Summer in February is rainy afternoon of a film

Summer in February

1.5 out of 5 stars (1.5 / 5)

If there’s one thing the British film industry has over our brasher, better-financed American cousins, it’s our monopoly over the formal period drama.

Summer in February is a fictionalized account of the documented love triangle between aspiring artist Florence Carter-Wood (Emily Browning), land agent Captain Gilbert Evans (Dan Stevens) and rural painter AJ Munnings (Dominic Cooper). Set in the artist’s commune of Lamorna in early 20th Century Cornwall,¬† Christopher Menaul’s film opens on a sunny day spreading its diffuse light over the rocky cliffs as a naked figure poses on the rocks for the painter’s brush.

It is here that Browning’s Florence arrives, seeking freedom from an genteely authoritarian father (Nicholas Farrell) who wishes to marry her off. Her brother Joey (Max Deacon) has already set a place for her in the community and it’s he who introduces her to the various local celebrities.

Her first appearance is made, in fact, during a reading of Edgar Allen Poe’s The Raven by the hell-raising AJ, an artist in the Dylan Thomas mode. That her knocking on the door coincides with that which occurs in the poem could hardly, given its theme of the lovely but doomed young woman, be more inauspicious. Soon enough, Florence is presented with a choice of paramours between the tortured but brilliant AJ and the gallant Gilbert, an unassuming war veteran.

While it’s arguable this represents the warring forces present in society at that time, one of the film’s flaws is that you never want Florence to end up with anyone but Gilbert. AJ may be exciting but he’s also a pretentious asshole, declaiming poetry at starstruck interlopers in the pub; Gilbert is a fundamentally decent bloke, if perhaps a little dull. There’s an intriguing bit about Florence becoming one of AJ’s women whose paintings hang on the walls of the Royal Academy, but in context, it all feels a bit uninspiring.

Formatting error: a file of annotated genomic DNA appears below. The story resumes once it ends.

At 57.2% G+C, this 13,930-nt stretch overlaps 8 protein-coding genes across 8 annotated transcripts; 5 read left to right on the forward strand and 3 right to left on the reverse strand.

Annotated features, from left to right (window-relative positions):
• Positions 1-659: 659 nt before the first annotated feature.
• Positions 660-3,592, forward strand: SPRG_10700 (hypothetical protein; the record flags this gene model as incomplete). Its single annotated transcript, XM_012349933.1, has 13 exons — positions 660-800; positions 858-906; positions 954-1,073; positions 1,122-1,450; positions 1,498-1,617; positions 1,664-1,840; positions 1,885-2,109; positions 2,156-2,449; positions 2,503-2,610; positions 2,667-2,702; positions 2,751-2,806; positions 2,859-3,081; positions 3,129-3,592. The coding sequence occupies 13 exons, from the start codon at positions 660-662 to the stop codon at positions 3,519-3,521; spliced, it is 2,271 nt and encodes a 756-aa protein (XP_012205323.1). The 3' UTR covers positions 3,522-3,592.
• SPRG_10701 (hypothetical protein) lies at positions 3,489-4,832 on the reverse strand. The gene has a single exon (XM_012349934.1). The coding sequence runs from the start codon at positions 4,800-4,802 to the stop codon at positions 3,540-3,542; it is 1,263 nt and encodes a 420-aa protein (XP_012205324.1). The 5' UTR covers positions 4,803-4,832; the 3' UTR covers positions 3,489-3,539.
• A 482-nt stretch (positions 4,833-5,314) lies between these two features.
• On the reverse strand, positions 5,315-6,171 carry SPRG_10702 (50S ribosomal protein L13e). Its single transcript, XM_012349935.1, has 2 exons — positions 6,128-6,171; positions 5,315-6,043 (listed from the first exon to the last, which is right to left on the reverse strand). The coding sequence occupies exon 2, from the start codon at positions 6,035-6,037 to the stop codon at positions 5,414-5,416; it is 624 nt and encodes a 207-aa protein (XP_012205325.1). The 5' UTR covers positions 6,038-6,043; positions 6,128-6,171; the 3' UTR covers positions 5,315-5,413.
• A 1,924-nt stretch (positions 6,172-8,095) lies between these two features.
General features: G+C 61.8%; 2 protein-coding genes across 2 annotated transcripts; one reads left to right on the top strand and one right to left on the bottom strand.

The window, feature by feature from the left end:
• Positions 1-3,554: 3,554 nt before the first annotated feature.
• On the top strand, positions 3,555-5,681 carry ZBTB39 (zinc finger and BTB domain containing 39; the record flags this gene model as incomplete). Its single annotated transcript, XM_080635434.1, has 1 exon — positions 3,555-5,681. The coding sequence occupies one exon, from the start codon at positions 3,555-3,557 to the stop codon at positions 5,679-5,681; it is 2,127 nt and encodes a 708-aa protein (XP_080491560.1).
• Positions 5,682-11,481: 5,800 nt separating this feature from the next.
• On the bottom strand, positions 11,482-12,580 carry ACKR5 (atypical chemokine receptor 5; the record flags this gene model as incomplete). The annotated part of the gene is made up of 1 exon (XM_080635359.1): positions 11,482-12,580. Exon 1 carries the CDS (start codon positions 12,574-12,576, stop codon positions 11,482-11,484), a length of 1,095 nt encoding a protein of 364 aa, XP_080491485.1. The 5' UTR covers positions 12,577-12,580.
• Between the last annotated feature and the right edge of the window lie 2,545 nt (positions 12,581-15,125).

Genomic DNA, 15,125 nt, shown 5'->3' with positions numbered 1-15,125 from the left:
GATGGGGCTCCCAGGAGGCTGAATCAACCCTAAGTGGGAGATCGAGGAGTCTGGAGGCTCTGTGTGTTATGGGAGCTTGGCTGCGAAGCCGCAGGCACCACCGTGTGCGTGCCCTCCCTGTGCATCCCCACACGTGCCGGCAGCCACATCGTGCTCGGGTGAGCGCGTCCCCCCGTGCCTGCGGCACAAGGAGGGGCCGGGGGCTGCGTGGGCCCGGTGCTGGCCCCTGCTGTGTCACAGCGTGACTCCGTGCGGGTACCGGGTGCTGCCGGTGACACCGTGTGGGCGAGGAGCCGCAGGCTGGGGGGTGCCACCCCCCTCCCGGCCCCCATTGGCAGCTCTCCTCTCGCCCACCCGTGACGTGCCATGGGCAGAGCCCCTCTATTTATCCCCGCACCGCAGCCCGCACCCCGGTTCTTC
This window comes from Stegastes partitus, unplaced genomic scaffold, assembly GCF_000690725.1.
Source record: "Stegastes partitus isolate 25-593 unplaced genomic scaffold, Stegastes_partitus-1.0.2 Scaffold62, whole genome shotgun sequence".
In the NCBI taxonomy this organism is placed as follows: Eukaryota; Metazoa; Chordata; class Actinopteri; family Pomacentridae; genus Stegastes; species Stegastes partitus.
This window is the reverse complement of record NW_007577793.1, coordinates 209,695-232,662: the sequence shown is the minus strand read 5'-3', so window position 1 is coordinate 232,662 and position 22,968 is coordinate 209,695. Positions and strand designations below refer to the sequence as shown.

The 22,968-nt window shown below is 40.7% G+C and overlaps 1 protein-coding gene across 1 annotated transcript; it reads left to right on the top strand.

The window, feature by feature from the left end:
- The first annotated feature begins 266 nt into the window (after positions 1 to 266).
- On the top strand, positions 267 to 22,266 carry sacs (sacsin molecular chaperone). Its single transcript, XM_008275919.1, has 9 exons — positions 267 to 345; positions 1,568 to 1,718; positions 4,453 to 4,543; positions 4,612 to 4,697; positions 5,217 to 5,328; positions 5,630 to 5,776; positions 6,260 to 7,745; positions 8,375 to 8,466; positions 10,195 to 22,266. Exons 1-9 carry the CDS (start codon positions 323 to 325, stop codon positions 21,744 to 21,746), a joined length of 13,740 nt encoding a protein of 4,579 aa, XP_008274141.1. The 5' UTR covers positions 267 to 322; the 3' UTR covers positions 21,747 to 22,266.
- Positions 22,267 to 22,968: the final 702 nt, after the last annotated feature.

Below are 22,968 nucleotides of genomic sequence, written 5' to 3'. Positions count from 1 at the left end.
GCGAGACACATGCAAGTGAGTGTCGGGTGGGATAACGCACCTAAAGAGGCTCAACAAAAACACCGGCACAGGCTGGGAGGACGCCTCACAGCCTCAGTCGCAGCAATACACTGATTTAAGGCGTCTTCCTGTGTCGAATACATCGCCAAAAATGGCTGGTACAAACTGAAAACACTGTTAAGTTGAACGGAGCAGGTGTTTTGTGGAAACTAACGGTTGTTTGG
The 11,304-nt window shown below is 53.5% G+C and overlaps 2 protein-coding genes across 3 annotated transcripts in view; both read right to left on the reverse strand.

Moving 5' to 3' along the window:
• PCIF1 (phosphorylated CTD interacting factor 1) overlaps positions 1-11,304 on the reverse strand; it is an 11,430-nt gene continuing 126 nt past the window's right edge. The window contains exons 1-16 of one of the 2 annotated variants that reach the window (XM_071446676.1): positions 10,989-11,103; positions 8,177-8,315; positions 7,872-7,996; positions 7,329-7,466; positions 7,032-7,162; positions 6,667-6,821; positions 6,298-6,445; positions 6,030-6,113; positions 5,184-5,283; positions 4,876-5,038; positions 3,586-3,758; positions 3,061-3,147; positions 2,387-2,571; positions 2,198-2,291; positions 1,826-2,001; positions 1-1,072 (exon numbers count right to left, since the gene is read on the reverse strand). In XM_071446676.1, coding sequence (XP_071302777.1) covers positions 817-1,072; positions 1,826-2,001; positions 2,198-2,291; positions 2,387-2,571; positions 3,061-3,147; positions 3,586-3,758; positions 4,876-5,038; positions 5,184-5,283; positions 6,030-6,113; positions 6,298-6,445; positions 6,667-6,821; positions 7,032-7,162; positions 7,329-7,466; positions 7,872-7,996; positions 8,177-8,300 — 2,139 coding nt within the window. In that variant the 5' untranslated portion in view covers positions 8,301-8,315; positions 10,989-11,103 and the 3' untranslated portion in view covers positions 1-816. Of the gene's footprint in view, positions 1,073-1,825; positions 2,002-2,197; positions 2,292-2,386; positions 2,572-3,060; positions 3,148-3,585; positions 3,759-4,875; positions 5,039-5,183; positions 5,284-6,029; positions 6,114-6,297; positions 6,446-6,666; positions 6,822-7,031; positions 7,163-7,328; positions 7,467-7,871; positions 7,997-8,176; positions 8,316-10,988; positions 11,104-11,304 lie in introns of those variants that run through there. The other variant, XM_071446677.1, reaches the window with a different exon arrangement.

If Florence is a tragic figure, we can’t help but feel it’s because she makes terrible decisions. As such, when she chooses to take cyanide not once but twice, the first time on her wedding night to AJ, the second when she falls pregnant with Gilbert’s child, it feels like the act of a woman who’s made her bed and can neither sleep in it nor find the will to escape.

As a woman in her time, her passivity is perhaps forgivable; as a protagonist, it’s less than enthralling. A transition from Florence sprawled on the floor to waves breaking on the Cornish coast has the effect of illumes her form as in classical depictions of Ophelia. While Florence is certainly more sinned against than sinning, the comparison just draws attention to how watery and ill-defined she is as a character.

Summer in February is, of course, bound to historical events – as she did, so must she do – but it’s frustrating when there seems to be a far more moving romantic story so close to hand: the relationship between Harold and Laura Knight (Shaun Dingwall and Hattie Morahan), meanwhile, is a delicate one, full of unspoken trust and respect.

When AJ proclaims Florence as the most beautiful girl in the world, Harold quietly corrects him, “second most beautiful”. Dingwall steals ever scene he’s in through his character’s simple integrity and Morahan, though seeming at one point to threaten an affair with the charismatic AJ, radiates with honesty. More of them would have been much appreciated.

The problem, perhaps, with Britain’s dominance in the period romance genre is that we’ve become complacent about it. We make lovely-looking films full of passionately reserved people and expect that to be enough. In this case, however, it just isn’t.

Author: robertmwallis

Graduate of Royal Holloway and the London Film School. Founder of Of All The Film Sites; formerly Of All The Film Blogs. Formerly Film & TV Editor of The Metropolist and Official Sidekick at A Place to Hang Your Cape. Co-host of The Movie RobCast podcast (formerly Electric Shadows) and member of the Online Film Critics Society.

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